Both Individualism (independence) and collectivism (interdependence) are social constructs that describes societies (Cross et al., 2010). An individualist is a person who places their needs before others (Cross, Hardin & Gercek, 2010). They are unique, outspoken (Dion & Dion, 1993) and tend to originate from the Western world (Fiske & Taylor, 1984). While a collectivist, prioritises the groups needs before his or her own, connected to their social context and tend to come from the Eastern world (Fiske et al., 1984). Such social constructs are very useful in understanding behaviour and motives, as they do determine them (Markus & Kitayama, 1991). On the other hand, researchers have found social constructs to be too simplistic, as countries are categorised, as either independent or interdependent, and fail to acknowledge that there are within-cultural variations (Oyserman & Lee, 2008). This essay will analyse both sides of the argument and consider other factors that are more useful in understanding human behaviour and motives.
Supporting evidence for individualism and collectivism being essential in understanding behaviour, come from, Kityama, Markus, Matsumol and Norasakkunkit (1997) (in Fiske et al., 1984). They found behavioural differences between Americans and the Japanese. For instance, Kityama (1997) found that a game of volleyball between friends in America is fun and relaxing, where as in Japan, it is taken seriously and players are treated severely when they perform poorly. These behavioural differences, such as the Japanese being punitive can only be explained by the two social constructs, individualism and collectivism, as Japan is a collective society and America is an individualist society. However, a li...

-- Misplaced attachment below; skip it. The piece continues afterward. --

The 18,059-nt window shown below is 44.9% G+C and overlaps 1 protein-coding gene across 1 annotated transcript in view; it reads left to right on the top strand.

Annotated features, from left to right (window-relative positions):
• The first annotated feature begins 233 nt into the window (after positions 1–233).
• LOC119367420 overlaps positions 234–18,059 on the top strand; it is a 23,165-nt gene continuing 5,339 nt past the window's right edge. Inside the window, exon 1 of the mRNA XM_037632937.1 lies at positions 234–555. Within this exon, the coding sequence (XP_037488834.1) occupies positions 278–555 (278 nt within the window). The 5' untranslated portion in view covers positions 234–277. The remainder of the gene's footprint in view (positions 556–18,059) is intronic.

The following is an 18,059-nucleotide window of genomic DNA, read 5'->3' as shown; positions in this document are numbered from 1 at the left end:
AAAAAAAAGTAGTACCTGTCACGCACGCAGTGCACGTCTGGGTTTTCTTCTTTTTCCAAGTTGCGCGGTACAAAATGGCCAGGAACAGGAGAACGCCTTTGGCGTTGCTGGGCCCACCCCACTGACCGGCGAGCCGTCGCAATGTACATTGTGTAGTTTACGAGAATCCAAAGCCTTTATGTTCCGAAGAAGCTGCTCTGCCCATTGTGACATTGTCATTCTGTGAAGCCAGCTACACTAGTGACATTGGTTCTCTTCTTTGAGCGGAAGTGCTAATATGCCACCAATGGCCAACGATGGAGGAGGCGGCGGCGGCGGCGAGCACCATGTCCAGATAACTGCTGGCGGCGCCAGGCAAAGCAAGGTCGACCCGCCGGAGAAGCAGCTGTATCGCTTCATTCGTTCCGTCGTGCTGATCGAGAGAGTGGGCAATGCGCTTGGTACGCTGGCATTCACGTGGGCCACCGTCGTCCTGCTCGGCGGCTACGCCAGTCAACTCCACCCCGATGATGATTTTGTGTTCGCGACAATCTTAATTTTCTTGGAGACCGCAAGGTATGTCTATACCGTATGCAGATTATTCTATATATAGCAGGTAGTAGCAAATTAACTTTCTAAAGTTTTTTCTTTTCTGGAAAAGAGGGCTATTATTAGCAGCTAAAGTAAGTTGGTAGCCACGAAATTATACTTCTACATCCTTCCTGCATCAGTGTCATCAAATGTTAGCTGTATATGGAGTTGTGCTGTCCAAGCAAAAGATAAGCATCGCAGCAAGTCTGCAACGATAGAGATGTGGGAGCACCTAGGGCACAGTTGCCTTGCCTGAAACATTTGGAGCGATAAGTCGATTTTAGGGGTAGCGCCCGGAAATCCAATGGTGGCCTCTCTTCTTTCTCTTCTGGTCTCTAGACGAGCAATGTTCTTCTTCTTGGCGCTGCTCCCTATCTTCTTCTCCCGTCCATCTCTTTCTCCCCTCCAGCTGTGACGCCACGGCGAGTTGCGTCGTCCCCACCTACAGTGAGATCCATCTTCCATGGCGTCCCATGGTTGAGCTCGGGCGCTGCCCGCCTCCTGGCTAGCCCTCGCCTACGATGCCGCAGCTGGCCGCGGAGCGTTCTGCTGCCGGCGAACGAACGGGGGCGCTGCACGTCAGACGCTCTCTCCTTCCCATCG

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...lves e.g. I am female, I am caring and so on. This test is valuable in understanding culture and gender. The researchers reported that the results found came from culture and not gender differences. Thus, suggesting social constructs to be more useful than gender in understand and influencing behaviour.
In conclusion, based on the empirical evidence social constructs of individualism and collectivism are very useful in understanding human behaviour and motives. However, individualism and collectivism is somewhat flawed as they are used to generalised countries, and fail to realise within cultural variations. However, other factor such as gender also seems to be essential in understanding behaviour and motives. To further sum up, despite limitations within social constructs of individualism and collectivism, they are essential in understanding behaviour and motives.
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